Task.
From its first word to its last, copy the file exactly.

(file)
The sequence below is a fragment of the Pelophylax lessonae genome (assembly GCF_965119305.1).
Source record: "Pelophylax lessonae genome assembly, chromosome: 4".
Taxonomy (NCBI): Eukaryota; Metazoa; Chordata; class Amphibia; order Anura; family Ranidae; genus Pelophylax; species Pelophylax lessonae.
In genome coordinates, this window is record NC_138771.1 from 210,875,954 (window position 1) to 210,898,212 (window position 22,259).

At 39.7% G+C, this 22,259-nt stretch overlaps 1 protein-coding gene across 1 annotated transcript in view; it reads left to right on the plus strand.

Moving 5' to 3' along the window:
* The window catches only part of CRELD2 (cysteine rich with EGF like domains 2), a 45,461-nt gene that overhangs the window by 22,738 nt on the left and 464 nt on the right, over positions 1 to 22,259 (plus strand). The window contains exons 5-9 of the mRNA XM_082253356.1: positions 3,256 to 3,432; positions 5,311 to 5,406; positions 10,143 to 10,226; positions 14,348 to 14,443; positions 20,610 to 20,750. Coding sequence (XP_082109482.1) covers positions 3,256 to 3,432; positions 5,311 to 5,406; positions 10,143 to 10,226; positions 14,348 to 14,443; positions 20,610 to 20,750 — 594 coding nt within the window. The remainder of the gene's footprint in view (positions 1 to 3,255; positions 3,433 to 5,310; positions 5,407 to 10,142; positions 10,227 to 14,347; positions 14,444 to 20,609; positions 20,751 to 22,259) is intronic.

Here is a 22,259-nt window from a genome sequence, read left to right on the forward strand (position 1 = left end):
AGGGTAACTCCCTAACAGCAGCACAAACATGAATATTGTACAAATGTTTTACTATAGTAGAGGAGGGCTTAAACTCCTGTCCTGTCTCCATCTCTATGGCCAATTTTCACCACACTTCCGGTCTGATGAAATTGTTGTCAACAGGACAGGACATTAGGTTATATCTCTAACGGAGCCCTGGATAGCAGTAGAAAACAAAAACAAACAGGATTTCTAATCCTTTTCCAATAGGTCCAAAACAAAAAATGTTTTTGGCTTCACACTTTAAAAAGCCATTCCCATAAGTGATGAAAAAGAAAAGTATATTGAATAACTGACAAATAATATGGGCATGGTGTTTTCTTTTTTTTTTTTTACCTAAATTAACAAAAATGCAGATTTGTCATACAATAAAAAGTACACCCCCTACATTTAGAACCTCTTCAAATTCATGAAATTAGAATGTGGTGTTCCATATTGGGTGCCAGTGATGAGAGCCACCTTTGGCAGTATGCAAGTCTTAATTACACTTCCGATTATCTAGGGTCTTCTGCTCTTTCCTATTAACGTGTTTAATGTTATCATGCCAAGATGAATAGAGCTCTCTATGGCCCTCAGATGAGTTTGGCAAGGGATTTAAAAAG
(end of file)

The sequence below is a fragment of the Pelophylax lessonae genome (assembly GCF_965119305.1).
Source record: "Pelophylax lessonae genome assembly, chromosome: 4".
Taxonomy (NCBI): Eukaryota; Metazoa; Chordata; class Amphibia; order Anura; family Ranidae; genus Pelophylax; species Pelophylax lessonae.
In genome coordinates, this window is record NC_138771.1 from 210,875,954 (window position 1) to 210,898,212 (window position 22,259).

At 39.7% G+C, this 22,259-nt stretch overlaps 1 protein-coding gene across 1 annotated transcript in view; it reads left to right on the plus strand.

Moving 5' to 3' along the window:
* The window catches only part of CRELD2 (cysteine rich with EGF like domains 2), a 45,461-nt gene that overhangs the window by 22,738 nt on the left and 464 nt on the right, over positions 1 to 22,259 (plus strand). The window contains exons 5-9 of the mRNA XM_082253356.1: positions 3,256 to 3,432; positions 5,311 to 5,406; positions 10,143 to 10,226; positions 14,348 to 14,443; positions 20,610 to 20,750. Coding sequence (XP_082109482.1) covers positions 3,256 to 3,432; positions 5,311 to 5,406; positions 10,143 to 10,226; positions 14,348 to 14,443; positions 20,610 to 20,750 — 594 coding nt within the window. The remainder of the gene's footprint in view (positions 1 to 3,255; positions 3,433 to 5,310; positions 5,407 to 10,142; positions 10,227 to 14,347; positions 14,444 to 20,609; positions 20,751 to 22,259) is intronic.

Here is a 22,259-nt window from a genome sequence, read left to right on the forward strand (position 1 = left end):
AGGGTAACTCCCTAACAGCAGCACAAACATGAATATTGTACAAATGTTTTACTATAGTAGAGGAGGGCTTAAACTCCTGTCCTGTCTCCATCTCTATGGCCAATTTTCACCACACTTCCGGTCTGATGAAATTGTTGTCAACAGGACAGGACATTAGGTTATATCTCTAACGGAGCCCTGGATAGCAGTAGAAAACAAAAACAAACAGGATTTCTAATCCTTTTCCAATAGGTCCAAAACAAAAAATGTTTTTGGCTTCACACTTTAAAAAGCCATTCCCATAAGTGATGAAAAAGAAAAGTATATTGAATAACTGACAAATAATATGGGCATGGTGTTTTCTTTTTTTTTTTTTACCTAAATTAACAAAAATGCAGATTTGTCATACAATAAAAAGTACACCCCCTACATTTAGAACCTCTTCAAATTCATGAAATTAGAATGTGGTGTTCCATATTGGGTGCCAGTGATGAGAGCCACCTTTGGCAGTATGCAAGTCTTAATTACACTTCCGATTATCTAGGGTCTTCTGCTCTTTCCTATTAACGTGTTTAATGTTATCATGCCAAGATGAATAGAGCTCTCTATGGCCCTCAGATGAGTTTGGCAAGGGATTTAAAAAG